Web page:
Success in the music industry is not something that happens overnight. And, like with any career, some carefully constructed guidance can sometimes go a long way.
I'm not here to give you a full-proof way to become the next Metallica or Iron Maiden or Avenged Sevenfold.
What I'm here to do is put you on the right road. To give you the right tools to take your music and get the most out of it at little-to-no cost to you.
Every Friday, I'll be posting some new tidbit of advice for how to maybe make things go a little bit more smoothly for you and your fellow bandmates.
This week's topic: Playing shows!
This is nothing more than Music 101. If you want to succeed, you've got to play shows. Recording good music is only 50% of what musicians do. You've also got to put on a killer show. Actually, let me phrase that - You've got to put on as many shows as possible, no matter how killer or not they are.
No band in the history of music has ever been signed to a label and/or made it big without playing shows. It's great that you recorded an album of amazing progressive heavy metal, designed your own amazing artwork, and got it printed on vinyl. But nobody is going to give a damn if you can't hold a candle to your own album. Ask any pro - they had to play hundred of shows before they even had a label exec THINK about them. They had to play basements, garages, bars, and school dances week after week to get the meager following they had. And you know? They were damn proud. Those fans had been earned - fans don't follow the album or the venue, they follow the band. Having a great album means nothing if you suck live. Nobody wants a repeat of The Monkeys.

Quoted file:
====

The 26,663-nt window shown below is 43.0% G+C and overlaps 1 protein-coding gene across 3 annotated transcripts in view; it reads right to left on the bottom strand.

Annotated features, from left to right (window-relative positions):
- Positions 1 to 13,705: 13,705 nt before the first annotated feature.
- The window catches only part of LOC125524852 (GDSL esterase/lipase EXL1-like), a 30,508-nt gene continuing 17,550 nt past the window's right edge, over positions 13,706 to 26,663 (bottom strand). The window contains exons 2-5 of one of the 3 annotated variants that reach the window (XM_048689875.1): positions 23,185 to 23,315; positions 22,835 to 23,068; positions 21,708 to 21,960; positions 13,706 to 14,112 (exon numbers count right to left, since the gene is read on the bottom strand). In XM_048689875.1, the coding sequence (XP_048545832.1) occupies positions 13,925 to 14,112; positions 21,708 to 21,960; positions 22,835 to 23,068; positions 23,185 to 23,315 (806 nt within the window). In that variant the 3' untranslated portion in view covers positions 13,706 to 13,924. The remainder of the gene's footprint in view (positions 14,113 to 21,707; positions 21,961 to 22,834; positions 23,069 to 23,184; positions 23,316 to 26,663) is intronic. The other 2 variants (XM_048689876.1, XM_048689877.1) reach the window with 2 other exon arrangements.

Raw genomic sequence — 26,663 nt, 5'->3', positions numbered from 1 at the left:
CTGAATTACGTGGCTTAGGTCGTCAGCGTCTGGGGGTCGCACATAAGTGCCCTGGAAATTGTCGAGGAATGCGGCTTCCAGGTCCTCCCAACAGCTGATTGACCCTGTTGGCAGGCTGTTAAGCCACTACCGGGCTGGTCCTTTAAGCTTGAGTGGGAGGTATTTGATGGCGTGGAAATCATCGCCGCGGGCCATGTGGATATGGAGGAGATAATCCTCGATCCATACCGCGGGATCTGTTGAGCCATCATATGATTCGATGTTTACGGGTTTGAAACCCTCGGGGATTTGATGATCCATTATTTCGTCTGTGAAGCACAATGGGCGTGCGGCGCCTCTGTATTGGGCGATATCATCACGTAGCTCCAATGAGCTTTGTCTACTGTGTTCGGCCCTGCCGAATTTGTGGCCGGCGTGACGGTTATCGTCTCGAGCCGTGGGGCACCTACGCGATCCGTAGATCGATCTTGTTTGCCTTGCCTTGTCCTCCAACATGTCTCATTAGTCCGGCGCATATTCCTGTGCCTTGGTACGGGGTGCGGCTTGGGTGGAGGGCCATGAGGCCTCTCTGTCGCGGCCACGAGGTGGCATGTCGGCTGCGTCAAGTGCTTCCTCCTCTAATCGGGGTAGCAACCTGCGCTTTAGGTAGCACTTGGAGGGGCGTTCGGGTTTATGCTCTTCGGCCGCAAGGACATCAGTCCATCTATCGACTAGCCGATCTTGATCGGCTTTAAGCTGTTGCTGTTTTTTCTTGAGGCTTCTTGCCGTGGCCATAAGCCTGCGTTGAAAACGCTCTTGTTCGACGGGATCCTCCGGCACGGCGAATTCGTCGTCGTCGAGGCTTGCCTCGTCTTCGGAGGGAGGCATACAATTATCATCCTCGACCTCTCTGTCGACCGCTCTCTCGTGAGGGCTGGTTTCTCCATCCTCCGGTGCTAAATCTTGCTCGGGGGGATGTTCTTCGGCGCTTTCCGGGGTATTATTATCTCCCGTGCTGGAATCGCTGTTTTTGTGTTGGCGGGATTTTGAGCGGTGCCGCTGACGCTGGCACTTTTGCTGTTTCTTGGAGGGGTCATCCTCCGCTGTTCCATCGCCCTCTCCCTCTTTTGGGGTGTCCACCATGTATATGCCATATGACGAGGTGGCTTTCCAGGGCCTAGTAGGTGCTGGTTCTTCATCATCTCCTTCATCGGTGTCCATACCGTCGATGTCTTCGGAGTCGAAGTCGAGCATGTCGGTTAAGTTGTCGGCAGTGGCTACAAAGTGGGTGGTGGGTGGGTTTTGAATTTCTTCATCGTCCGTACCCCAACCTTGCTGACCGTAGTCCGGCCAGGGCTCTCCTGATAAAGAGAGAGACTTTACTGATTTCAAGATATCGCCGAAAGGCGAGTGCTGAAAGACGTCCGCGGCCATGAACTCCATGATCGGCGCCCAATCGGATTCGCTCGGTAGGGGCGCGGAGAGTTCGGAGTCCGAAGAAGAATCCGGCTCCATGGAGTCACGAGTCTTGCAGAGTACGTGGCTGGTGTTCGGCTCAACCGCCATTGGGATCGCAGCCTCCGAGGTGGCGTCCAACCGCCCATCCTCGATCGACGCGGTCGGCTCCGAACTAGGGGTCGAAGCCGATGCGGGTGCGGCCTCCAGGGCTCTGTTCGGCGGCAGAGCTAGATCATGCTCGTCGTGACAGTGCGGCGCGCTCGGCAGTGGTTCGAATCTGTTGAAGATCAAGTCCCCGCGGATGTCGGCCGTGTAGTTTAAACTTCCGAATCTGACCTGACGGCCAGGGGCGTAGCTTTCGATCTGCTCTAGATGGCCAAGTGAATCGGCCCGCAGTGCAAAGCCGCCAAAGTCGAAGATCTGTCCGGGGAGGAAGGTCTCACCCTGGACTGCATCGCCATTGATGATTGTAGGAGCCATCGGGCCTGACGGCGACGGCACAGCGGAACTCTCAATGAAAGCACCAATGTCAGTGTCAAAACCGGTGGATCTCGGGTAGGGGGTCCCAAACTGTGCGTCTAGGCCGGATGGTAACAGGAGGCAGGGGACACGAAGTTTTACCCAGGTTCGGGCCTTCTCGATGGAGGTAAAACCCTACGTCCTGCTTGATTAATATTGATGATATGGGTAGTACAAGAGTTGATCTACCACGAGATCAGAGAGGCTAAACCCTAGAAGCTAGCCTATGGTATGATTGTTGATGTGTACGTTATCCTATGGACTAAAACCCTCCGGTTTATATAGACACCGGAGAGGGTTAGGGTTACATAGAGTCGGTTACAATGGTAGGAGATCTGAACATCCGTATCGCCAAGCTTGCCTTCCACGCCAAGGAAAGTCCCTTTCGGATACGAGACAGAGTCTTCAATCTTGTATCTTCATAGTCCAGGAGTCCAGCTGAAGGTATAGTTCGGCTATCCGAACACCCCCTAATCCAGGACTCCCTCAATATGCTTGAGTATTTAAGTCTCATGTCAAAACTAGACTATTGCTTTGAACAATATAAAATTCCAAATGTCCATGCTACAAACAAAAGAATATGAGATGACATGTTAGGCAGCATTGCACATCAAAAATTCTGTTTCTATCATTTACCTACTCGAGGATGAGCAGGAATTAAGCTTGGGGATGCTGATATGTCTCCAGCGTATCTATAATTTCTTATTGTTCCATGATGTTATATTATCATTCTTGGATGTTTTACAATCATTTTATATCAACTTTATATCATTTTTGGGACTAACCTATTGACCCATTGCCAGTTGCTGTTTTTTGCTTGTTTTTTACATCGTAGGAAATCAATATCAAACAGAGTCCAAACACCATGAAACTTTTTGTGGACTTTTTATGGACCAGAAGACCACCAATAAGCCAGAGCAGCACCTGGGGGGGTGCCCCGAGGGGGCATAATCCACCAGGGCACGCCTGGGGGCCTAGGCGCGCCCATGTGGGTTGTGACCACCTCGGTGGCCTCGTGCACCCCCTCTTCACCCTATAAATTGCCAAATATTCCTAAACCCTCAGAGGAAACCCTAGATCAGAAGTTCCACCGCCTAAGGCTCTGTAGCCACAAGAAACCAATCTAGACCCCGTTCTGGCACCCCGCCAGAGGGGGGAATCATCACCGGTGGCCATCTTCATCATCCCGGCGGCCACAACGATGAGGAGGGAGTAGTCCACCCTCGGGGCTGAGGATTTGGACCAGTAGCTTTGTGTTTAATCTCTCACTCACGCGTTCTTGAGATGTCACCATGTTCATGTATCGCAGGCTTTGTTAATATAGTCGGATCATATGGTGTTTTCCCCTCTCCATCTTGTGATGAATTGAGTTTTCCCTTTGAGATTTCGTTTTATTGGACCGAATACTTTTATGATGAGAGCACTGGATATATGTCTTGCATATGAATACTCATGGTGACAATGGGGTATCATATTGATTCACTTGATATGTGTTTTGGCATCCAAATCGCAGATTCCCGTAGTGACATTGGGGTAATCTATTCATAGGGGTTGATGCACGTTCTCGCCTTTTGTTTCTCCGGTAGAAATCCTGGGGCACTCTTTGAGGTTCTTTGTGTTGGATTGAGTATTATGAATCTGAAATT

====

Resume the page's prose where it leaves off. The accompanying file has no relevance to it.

As a producer, I see dozens of bands and solo artists who live the "neglected artist" lifestyle a little too well. We all know the type - they sit in the living room or garage or bedroom day after day, writing endlessly on their guitars and keyboards, spending hundred of dollars on recording equipment for their computers to put together the musical equivalent of the next great American novel. They put the album up online for free or for $5 or whatever. They spam all of their friends on Facebook and Twitter and Tumblr with download links. They never play any shows, except the 3-5 open mics a year, and then throw a fit of self-pity to anyone who will listen for more than 10 seconds about how "nobody understand real music" and "nobody cares about the music I play" and so on and so forth.
The truth is, they're probably right. Nobody cares. But it's nothing personal - this musician has done nothing to MAKE anyone care. It's one thing when the vocalist from Godsmack puts out a studio project outside of his band as a personal experiment to help broaden himself musically and everyone goes out of their way to get their hands on it - he's the vocalist from Godsmack! He has face value, he has a name that people recognize and respect. He's already proven himself as a musician. But the lowly musician we described above has done no such thing.
Now, as a musician, I understand that, especially in the Palmetto State, music gigs are hard to come by. But, we also live in an age of technology - creating your own gig outlet is fairly simple with the use of things like TinyChat and LiveStream and YouTube. (We'll discuss how to effectively utilize social media on the Internet in a later article)
Playing as many gigs as possible (and learning to swallow your pride when it comes to less-than-desirable performances) is such a backbone for success in the music industry - it's what keeps you memorable, relevant, and accessible. It's what keeps you fresh and practiced. It's what makes being a musician so worth it - being able to share your music with your fans, be they long-time listeners or first-time listeners.
Bottom line - play any and every gig that you can, even if it means making your own. Otherwise, nobody is going to want to listen to you.
In the words of my generation: put up, or shut up.